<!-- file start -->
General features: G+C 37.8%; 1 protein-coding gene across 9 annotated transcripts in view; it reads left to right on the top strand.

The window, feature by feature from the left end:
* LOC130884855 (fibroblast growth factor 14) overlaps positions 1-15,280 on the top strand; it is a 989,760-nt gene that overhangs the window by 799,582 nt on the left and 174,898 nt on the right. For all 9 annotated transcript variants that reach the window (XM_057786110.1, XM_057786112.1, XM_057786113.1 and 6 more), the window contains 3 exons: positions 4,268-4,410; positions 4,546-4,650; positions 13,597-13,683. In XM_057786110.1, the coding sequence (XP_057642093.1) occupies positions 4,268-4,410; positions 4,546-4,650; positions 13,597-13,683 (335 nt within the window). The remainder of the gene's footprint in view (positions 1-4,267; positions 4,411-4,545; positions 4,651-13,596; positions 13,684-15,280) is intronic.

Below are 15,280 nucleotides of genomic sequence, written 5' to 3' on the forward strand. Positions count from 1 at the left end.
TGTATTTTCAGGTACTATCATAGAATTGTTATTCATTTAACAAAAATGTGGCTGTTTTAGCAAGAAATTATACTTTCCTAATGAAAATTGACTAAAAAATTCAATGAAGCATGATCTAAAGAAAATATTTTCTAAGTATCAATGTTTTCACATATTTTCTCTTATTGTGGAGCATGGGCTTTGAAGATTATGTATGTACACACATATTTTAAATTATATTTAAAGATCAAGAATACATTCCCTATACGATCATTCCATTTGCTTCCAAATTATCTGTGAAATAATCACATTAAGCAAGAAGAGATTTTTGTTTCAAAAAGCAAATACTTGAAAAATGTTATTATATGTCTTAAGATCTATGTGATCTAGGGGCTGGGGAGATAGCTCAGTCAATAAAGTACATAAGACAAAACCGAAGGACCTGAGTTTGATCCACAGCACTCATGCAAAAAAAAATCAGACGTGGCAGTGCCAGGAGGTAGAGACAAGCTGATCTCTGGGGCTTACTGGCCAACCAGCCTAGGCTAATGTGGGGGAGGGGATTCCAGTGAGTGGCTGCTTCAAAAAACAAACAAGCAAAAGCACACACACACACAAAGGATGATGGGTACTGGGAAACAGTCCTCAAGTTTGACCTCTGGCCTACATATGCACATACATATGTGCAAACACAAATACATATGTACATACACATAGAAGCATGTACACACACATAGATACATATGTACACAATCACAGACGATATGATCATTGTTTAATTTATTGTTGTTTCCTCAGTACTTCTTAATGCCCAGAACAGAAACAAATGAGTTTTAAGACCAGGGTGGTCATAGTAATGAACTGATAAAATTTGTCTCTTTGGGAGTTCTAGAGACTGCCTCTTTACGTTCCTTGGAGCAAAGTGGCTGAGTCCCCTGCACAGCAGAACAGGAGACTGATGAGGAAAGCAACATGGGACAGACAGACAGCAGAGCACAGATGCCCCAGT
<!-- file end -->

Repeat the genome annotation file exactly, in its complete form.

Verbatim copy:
General features: G+C 37.8%; 1 protein-coding gene across 9 annotated transcripts in view; it reads left to right on the top strand.

The window, feature by feature from the left end:
* LOC130884855 (fibroblast growth factor 14) overlaps positions 1-15,280 on the top strand; it is a 989,760-nt gene that overhangs the window by 799,582 nt on the left and 174,898 nt on the right. For all 9 annotated transcript variants that reach the window (XM_057786110.1, XM_057786112.1, XM_057786113.1 and 6 more), the window contains 3 exons: positions 4,268-4,410; positions 4,546-4,650; positions 13,597-13,683. In XM_057786110.1, the coding sequence (XP_057642093.1) occupies positions 4,268-4,410; positions 4,546-4,650; positions 13,597-13,683 (335 nt within the window). The remainder of the gene's footprint in view (positions 1-4,267; positions 4,411-4,545; positions 4,651-13,596; positions 13,684-15,280) is intronic.

Below are 15,280 nucleotides of genomic sequence, written 5' to 3' on the forward strand. Positions count from 1 at the left end.
TGTATTTTCAGGTACTATCATAGAATTGTTATTCATTTAACAAAAATGTGGCTGTTTTAGCAAGAAATTATACTTTCCTAATGAAAATTGACTAAAAAATTCAATGAAGCATGATCTAAAGAAAATATTTTCTAAGTATCAATGTTTTCACATATTTTCTCTTATTGTGGAGCATGGGCTTTGAAGATTATGTATGTACACACATATTTTAAATTATATTTAAAGATCAAGAATACATTCCCTATACGATCATTCCATTTGCTTCCAAATTATCTGTGAAATAATCACATTAAGCAAGAAGAGATTTTTGTTTCAAAAAGCAAATACTTGAAAAATGTTATTATATGTCTTAAGATCTATGTGATCTAGGGGCTGGGGAGATAGCTCAGTCAATAAAGTACATAAGACAAAACCGAAGGACCTGAGTTTGATCCACAGCACTCATGCAAAAAAAAATCAGACGTGGCAGTGCCAGGAGGTAGAGACAAGCTGATCTCTGGGGCTTACTGGCCAACCAGCCTAGGCTAATGTGGGGGAGGGGATTCCAGTGAGTGGCTGCTTCAAAAAACAAACAAGCAAAAGCACACACACACACAAAGGATGATGGGTACTGGGAAACAGTCCTCAAGTTTGACCTCTGGCCTACATATGCACATACATATGTGCAAACACAAATACATATGTACATACACATAGAAGCATGTACACACACATAGATACATATGTACACAATCACAGACGATATGATCATTGTTTAATTTATTGTTGTTTCCTCAGTACTTCTTAATGCCCAGAACAGAAACAAATGAGTTTTAAGACCAGGGTGGTCATAGTAATGAACTGATAAAATTTGTCTCTTTGGGAGTTCTAGAGACTGCCTCTTTACGTTCCTTGGAGCAAAGTGGCTGAGTCCCCTGCACAGCAGAACAGGAGACTGATGAGGAAAGCAACATGGGACAGACAGACAGCAGAGCACAGATGCCCCAGT